I’m sure there’s more to explore here. There’s something to be said about claiming our space in this world, about sitting in the discomfort of our growth, and about giving ourselves permission to be the most of who we are regardless of circumstance.

For now, though, I will take my somehow-getting-along-okay and my slow, deep sea changes, and I will wear them proudly. I’ll just…keep…plugging along.

Stepping Back Up to the Soapbox

September 15, 2020

I have a lot of soapboxes to stand on when it comes to education.

I mean…c’mon. Just look at the name of my site.


It’s easy to get riled up about things when you feel as passionately I do about teaching, when you have as much faith in public schooling as I do.

One of my soapboxes is storytelling. It’s an incredible medium for sharing text that we don’t give enough credit to. People, the number of things that happen in our brains, big or small, when we hear a story being told? You could track the research here, or here, or here, or…

Aaaugh, I’m doing it again! All right, Lainie. Inhale. Exhale.


One of my storytelling soapboxes? Using storytelling as a way of crafting narrative. The way I put it is this. Our brains our lightning fast, like cheetahs. Our hands are super slow, like turtles.

When we ask children to write, we tell the cheetah and the turtle to keep the same pace.

No wonder so many kids struggle.

Oral language is that bridge, and it links our thoughts and words together in a manageable way. Think of it this way – how often do you have to talk through a problem to find a solution for it?

Through storytelling, writers at all stages of readiness understand that they hold the power of composition, even if their handwriting or typing skills don’t yet demonstrate it.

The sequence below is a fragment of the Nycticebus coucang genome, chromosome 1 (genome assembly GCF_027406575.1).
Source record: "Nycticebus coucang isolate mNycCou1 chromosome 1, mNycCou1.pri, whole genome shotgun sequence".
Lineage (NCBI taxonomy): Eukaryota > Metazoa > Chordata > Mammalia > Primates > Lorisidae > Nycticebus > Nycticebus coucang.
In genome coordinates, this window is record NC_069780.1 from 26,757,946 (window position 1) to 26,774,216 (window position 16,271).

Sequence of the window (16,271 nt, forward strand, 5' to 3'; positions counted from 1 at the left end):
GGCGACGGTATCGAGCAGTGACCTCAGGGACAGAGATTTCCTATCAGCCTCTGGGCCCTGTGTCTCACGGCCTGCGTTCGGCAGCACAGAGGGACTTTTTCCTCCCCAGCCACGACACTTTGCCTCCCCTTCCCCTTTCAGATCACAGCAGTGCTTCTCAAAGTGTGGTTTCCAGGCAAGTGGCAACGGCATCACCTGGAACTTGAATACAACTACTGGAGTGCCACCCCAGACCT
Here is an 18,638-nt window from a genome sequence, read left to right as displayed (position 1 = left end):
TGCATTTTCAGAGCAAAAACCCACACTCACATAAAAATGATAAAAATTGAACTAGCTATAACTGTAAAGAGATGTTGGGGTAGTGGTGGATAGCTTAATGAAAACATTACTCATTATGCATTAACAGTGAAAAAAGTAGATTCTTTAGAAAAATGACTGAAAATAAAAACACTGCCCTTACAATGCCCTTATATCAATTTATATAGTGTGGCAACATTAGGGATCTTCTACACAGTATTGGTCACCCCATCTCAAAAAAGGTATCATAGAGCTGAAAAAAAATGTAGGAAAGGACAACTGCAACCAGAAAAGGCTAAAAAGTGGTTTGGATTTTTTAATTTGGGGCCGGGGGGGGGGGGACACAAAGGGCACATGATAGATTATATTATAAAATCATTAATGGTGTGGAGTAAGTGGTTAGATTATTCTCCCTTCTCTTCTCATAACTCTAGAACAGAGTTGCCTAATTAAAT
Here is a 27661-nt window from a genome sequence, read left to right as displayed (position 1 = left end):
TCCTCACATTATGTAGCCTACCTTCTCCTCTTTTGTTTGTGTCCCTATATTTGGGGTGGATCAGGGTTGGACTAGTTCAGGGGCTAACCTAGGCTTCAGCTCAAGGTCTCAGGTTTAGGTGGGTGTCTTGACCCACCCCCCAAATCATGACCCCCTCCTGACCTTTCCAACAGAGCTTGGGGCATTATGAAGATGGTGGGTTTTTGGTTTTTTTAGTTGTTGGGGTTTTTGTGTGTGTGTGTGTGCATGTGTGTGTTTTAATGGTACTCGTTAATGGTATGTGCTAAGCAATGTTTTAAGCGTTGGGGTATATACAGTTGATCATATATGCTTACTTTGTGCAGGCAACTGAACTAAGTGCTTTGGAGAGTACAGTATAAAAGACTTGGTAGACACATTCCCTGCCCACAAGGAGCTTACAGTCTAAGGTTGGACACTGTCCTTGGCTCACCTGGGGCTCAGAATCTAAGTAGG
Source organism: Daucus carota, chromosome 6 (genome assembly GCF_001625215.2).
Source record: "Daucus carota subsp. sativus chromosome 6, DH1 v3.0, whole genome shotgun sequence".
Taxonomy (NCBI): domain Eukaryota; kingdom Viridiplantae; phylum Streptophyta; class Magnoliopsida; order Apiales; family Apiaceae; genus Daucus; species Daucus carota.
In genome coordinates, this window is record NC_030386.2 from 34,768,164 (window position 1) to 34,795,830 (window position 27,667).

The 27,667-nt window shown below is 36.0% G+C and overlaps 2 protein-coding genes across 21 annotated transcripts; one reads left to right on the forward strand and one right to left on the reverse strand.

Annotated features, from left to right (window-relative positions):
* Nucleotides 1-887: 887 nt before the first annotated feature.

And yet oral language largely goes ignored at school, despite the fact that it’s one of the most powerful tools we have.

It’s why I had such a WIN when, a few years ago, I was able to bring a storytelling unit to one of the grades I work with. I crossed my fingers and hoped it would be in good hands with my colleagues.

Boy was it ever. I got the most amazing affirmation of my efforts in a planning meeting today, as teachers discussed their upcoming unit on personal narrative. Here are a few highlights…

Me: This might be a place where storyboarding would be great. It would help your writers use oral language to draft and organize your thoughts.

Them: Oh, we already do that!

Me: I find it helpful to sketch the first and last squares of the storyboard, then fill the action in between to build the story.

Them: Oh, we already do that! You taught us that.

Me: One trick for kids working on dialogue is to make quick puppets out of pencils and let them play with the characters.

Them: Oh, we already do that! That’s what you taught us.

Me: … (smiles inwardly, shuffles feet) …

What do I love best about these exchanges?
1. I love to learn and grow. I feel lucky to see colleagues do the same.
2. It’s affirming to know that things I see as good teaching…ARE.
3. I love making myself obsolete because others have pushed forward.

…I’d probably better stop before I get on another soapbox. Like I said, it’s easy to get riled up about things when you feel as passionately as I do…

Joy in the Time of COVID

September 8, 2020

So many moments of wonder,
Of joy
To hold high and to honor –

A real live letter from a student pen pal
Colleagues who find strength in one another
The college son who just feels like a chat
Blue skies, uninterrupted
A new recipe that works
Walks with friends
Watching people you love do what they love

All these moments of wonder,
Of joy
Flutter and wave about –

And yet.
But still.

I cannot remember the last time,
Passing by a flag,
That I have seen it raised
Half mast.